Stan Kroenke
St. Louis Rams owner Stan Kroenke submitted a plan for a $1.86 billion stadium to be build in Inglewood, California. Getty

It is looking more and more likely that NFL football be back in the City of Angels in 2016 for the first time in over two decades. The San Diego Chargers, St. Louis Rams and Oakland Raiders all filed applications for relocation to Los Angeles on Monday, the first day NFL rules allow franchises to petition the league.

The NFL later said each organization had the "appropriate documentation in support of its application.”

“The applications will be reviewed this week by league staff and three league committees that will meet in New York on Wednesday and Thursday -- the Los Angeles Opportunities, Stadium, and Finance committees,” a statement from the NFL read.

The NFL has said only one stadium will be approved but there are currently two proposals.

Rams owner Stan Kroenke originally proposed a $1.86 billion stadium project in Inglewood but was opposed by the city of St. Louis, which countered with a $1.1 billion stadium proposal on the city's north riverfront. St. Louis' plan, already submitted to the NFL on Dec. 29, includes a partially public-funded stadium.

The Chargers and Raiders have teamed up to propose a $1.75 billion NFL stadium in Carson. The two AFC West teams currently play in the two oldest stadiums in the league and after years or fruitless endeavors toward new venues in their current markets, they have set their sights on a new one. San Diego and Oakland made submissions to the NFL before the Dec. 30 deadline, but neither plan is considered to be "actionable" by the NFL currently. San Diego's plan calls for a public vote later this year and Oakland had no formal proposal but sent a letter expressing a desire to keep the Raiders.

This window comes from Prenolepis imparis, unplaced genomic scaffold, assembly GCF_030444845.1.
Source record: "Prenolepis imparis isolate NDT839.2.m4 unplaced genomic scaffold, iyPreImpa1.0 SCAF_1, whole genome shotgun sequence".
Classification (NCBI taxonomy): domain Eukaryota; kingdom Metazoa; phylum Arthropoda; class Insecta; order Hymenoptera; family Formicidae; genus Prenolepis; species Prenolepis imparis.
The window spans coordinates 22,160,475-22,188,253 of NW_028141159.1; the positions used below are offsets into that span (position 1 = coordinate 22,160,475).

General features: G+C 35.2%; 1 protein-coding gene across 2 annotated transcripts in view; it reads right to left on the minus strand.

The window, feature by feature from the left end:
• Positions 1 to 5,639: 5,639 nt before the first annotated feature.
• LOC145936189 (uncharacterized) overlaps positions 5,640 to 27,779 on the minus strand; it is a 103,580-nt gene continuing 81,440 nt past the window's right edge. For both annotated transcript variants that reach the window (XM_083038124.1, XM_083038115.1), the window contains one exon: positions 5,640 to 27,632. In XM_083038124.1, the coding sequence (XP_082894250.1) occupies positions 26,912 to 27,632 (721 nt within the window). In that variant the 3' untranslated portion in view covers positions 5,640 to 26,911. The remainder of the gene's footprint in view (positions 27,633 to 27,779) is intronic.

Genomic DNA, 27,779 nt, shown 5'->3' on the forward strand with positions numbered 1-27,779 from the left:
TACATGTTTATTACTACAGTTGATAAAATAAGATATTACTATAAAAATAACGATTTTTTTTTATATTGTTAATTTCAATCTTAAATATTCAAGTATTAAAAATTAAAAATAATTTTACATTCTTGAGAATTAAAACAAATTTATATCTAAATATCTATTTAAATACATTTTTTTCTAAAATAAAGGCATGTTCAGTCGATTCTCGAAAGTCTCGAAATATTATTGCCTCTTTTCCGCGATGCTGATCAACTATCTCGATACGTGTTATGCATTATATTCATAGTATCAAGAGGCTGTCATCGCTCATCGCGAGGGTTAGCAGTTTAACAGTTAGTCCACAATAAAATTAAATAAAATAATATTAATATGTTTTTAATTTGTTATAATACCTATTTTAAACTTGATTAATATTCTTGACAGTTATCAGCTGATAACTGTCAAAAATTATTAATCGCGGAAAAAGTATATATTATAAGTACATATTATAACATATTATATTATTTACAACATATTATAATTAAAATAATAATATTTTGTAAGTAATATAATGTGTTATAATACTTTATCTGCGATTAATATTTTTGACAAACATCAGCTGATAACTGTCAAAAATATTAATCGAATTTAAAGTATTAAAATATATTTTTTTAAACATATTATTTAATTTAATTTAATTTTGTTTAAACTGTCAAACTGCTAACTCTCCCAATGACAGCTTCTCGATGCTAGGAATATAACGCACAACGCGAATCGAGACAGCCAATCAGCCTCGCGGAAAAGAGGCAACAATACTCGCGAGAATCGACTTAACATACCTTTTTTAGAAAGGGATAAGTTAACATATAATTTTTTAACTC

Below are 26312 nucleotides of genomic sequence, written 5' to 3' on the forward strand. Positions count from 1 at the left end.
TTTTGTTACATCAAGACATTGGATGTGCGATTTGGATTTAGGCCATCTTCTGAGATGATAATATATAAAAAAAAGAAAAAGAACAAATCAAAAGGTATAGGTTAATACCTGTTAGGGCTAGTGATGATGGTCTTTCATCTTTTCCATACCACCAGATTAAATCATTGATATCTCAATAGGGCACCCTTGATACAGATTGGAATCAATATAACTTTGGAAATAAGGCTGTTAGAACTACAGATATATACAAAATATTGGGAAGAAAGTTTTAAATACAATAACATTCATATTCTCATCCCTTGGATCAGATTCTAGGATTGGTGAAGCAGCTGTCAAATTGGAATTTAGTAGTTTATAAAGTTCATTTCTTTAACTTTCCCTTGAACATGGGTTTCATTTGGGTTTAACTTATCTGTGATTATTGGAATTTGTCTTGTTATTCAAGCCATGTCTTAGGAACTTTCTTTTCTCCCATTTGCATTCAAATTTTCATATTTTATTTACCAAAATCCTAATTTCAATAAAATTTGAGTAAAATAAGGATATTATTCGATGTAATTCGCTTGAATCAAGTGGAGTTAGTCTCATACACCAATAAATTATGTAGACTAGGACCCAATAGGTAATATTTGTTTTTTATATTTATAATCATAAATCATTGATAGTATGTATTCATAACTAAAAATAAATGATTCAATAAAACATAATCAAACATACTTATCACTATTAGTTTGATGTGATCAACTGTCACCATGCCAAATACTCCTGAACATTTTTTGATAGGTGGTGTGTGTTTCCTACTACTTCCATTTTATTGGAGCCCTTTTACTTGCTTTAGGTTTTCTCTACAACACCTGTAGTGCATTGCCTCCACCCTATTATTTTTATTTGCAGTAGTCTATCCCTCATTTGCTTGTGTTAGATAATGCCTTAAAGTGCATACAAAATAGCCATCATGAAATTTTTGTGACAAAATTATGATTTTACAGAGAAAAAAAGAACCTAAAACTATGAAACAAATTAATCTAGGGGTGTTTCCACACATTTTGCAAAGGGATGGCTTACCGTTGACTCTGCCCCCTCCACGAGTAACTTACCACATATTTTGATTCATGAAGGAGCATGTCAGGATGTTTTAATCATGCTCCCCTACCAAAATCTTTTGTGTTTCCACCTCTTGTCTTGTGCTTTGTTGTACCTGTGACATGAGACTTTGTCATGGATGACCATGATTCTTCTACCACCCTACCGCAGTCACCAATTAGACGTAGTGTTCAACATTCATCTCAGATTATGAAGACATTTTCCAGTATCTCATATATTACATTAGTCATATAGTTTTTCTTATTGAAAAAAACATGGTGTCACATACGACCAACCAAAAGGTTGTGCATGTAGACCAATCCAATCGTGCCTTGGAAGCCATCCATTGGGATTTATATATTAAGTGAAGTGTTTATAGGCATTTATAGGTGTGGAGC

All three teams released statements of their own, beginning with Chargers owner Dean Spanos explaining the decision to the San Diego fans. "We have tried for more than 14 years, through nine separate proposals and seven different mayors, to create a world-class stadium experience for fans in San Diego. Despite these efforts, there is still no certain, actionable solution to the stadium problem. We are sad to have reached this point."

The Rams offered no explanation but did confirm their application, saying the team “informed the National Football League today that the Rams propose to relocate to the greater Los Angeles metropolitan area.” Oakland was the last team to release a statement, which read "in accordance with the relocation policies, the Oakland Raiders submitted a relocation package to the NFL. The matter is now in the hands of the NFL's owners.” The Rams and Raiders each played their final seasons in Los Angeles in 1994.

There remain obstacles for each of the teams to move to Los Angeles, the No. 2 market in the nation. In order for relocation to be approved, at least 24 of 32 owners must vote in favor of the move. A new development could come as early as next week when NFL owners meet in Houston on Jan. 12 and 13.